# How can I remove all the same objects from a list?

Hi everyone!
I’ve learned Python for weeks.
And this is my question.
How can I remove all the same objects from a list?
How to remove all the ‘5’?

``````list1=[1,2,5,4,3,5,5,6,7,8,5,5,5,9]

for i in list1:
if i==5:
list1.remove(5)
print(list1)
``````

the result is :
[1, 2, 4, 3, 6, 7, 8, 5, 5, 9]
but there are still two “5”

You should ask this in #users, this category is for feedback on this site itself.

1 Like

Excuse me, I don’t know why it doesn’t work but I have the solution: you will have to use a while loop and put a condition on it:

list1=[1,2,5,4,3,5,5,6,7,8,5,5,5,9]

while list1.count(5) > 1:
list1.remove(5)

print(list1)

1 Like

Guys, please try to post formatted code.

Thanks.

1 Like

`count` does a lot of unnecessary work, it’s probably more clear (and certainly faster) to just check if the value of interest is in the list:

``````while 5 in list1:
list1.remove(5)
``````
2 Likes

The reason why it doesn’t work is that the `for` loop steps though the list, one element at a time, with the indexes 0, 1, 2, etc.

When you delete an element, the later elements shift down to fill the gap.

So, suppose you had [‘a’, ‘b’, ‘c’], for example.

You look at element 0, which is ‘a’, and decide to remove it.

You now have [‘b’, ‘c’].

You then look at the next element, element 1, which is ‘c’.

Unfortunately, you’ve just skipped over ‘b’.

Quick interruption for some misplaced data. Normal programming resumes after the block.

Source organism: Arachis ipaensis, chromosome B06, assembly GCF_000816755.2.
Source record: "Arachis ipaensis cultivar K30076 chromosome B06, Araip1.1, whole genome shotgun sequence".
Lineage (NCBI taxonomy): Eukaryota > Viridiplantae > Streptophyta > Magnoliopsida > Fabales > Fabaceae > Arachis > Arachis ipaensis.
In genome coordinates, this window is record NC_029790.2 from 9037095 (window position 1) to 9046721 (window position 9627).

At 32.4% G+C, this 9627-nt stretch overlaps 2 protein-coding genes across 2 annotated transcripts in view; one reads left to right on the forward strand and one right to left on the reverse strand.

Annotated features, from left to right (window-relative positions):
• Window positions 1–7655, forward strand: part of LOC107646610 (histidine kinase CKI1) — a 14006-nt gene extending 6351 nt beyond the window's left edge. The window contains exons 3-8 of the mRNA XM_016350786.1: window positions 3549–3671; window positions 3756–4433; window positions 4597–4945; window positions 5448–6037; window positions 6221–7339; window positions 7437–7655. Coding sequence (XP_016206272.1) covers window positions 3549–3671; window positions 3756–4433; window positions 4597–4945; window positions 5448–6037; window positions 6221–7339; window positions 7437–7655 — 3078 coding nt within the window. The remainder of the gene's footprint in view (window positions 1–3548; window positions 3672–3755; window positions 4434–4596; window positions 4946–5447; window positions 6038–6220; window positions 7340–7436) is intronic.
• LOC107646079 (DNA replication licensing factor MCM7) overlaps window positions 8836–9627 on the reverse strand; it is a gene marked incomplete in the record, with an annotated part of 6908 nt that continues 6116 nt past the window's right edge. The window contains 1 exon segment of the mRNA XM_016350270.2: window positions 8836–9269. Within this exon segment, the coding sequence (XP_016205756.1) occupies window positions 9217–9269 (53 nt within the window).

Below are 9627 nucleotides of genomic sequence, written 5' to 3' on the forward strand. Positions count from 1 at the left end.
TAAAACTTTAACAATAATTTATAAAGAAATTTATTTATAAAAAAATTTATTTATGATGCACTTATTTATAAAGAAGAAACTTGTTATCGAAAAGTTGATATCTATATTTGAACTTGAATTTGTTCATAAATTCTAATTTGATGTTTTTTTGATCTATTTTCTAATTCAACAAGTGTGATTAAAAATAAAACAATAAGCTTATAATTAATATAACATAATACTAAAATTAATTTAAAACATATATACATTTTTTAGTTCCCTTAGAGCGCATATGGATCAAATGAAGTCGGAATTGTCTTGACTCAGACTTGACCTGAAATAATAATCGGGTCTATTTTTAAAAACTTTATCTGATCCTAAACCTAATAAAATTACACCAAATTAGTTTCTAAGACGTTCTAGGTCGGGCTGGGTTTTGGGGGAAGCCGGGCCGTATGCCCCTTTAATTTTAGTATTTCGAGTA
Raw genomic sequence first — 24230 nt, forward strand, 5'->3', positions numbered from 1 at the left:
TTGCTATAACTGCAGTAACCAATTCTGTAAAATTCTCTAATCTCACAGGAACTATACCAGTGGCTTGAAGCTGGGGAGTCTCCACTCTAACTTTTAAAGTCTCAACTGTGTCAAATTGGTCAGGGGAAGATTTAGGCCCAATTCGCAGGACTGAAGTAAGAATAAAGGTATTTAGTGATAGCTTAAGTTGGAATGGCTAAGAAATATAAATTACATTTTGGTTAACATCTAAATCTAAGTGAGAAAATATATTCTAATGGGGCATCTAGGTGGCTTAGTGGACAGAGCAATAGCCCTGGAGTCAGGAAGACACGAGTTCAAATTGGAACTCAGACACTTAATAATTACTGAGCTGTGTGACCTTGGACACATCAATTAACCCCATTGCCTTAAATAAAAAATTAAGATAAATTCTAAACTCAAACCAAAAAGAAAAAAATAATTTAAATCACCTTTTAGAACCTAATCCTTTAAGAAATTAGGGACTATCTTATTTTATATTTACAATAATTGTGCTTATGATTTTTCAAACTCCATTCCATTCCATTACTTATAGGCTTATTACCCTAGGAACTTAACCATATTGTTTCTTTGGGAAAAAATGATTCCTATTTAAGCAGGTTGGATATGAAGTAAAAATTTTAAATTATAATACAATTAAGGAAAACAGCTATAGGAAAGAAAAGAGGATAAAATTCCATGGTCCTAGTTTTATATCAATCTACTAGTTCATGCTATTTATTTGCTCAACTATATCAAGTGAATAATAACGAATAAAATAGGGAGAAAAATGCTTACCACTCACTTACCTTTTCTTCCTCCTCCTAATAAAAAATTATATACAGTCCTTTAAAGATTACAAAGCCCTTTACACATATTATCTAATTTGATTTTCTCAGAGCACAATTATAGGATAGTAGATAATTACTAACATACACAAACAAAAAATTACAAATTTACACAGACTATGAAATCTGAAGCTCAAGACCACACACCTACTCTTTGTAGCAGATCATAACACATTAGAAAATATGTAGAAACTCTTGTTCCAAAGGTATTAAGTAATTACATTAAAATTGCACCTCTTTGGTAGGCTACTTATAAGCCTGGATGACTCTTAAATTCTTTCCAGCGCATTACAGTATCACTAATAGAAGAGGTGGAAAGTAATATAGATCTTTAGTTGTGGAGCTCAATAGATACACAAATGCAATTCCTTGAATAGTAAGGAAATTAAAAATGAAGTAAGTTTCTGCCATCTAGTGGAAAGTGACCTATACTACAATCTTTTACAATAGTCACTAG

The `for` loop didn’t notice that you’ve changed the list.

It’s generally recommended to make a new list instead:

``````list1 = [1, 2, 5, 4, 3, 5, 5, 6, 7, 8, 5, 5, 5, 9]
new_list = []

for i in list1:
if i != 5:
new_list.append(i)

list1 = new_list # Or maybe list1[ : ] = new_list
print(list1)
``````
2 Likes

This is a common error when new to lists (and other structures). The OP
is modifying a structure (the list) while iterating through it.

Matthew’s further detail explains the effect nicely.

It is possible to mutate the list in place, but you need to take care to
have precise control over how the elements are examined.

Here’s an in-place version (untested):

`````` list1 = [1, 2, 5, 4, 3, 5, 5, 6, 7, 8, 5, 5, 5, 9]
pos = 0
while pos < len(list):
if list[pos] == 5:
list.remove(pos)
else:
pos += 1
``````

Notice that in this version we either removes the current element,
which shuffles every thing else down one or we advance the pointer
(`pos`).

The OP’s original version effectively did a remove and an advance when
there was a 5.

The reason that it is generally recommended to make a new list is that
that approach is less error prone because it is harder to make that kind
of mistake by accident.

Cheers,
Cameron Simpson cs@cskk.id.au

1 Like

Another way to mutate in place is to iterate in place is to iterate backwards, so that shifting does not affect the iteration.

1 Like

Do you need to mutate in place? if not:

`[i for i in original_list if i != 5]`

1 Like

The simplest fix is probably to use:

``````for i in copy.deepcopy(list1):
``````

Why do you need to deep-copy it? Surely a shallow copy would be sufficient.

Shallow copy is fine too in this case.

if you copy, you aren’t mutating in place

And the nifty shorthand for that is `[:]`

``````for i in a_list[:]:
...
``````
1 Like

A common idiom for removing duplicates from lists is to convert to `set` and back:

``````list1 = list(set(list1))
``````

Caveats of this method:

1. Does not preserve order of elements
2. Only works if contents of list are hashable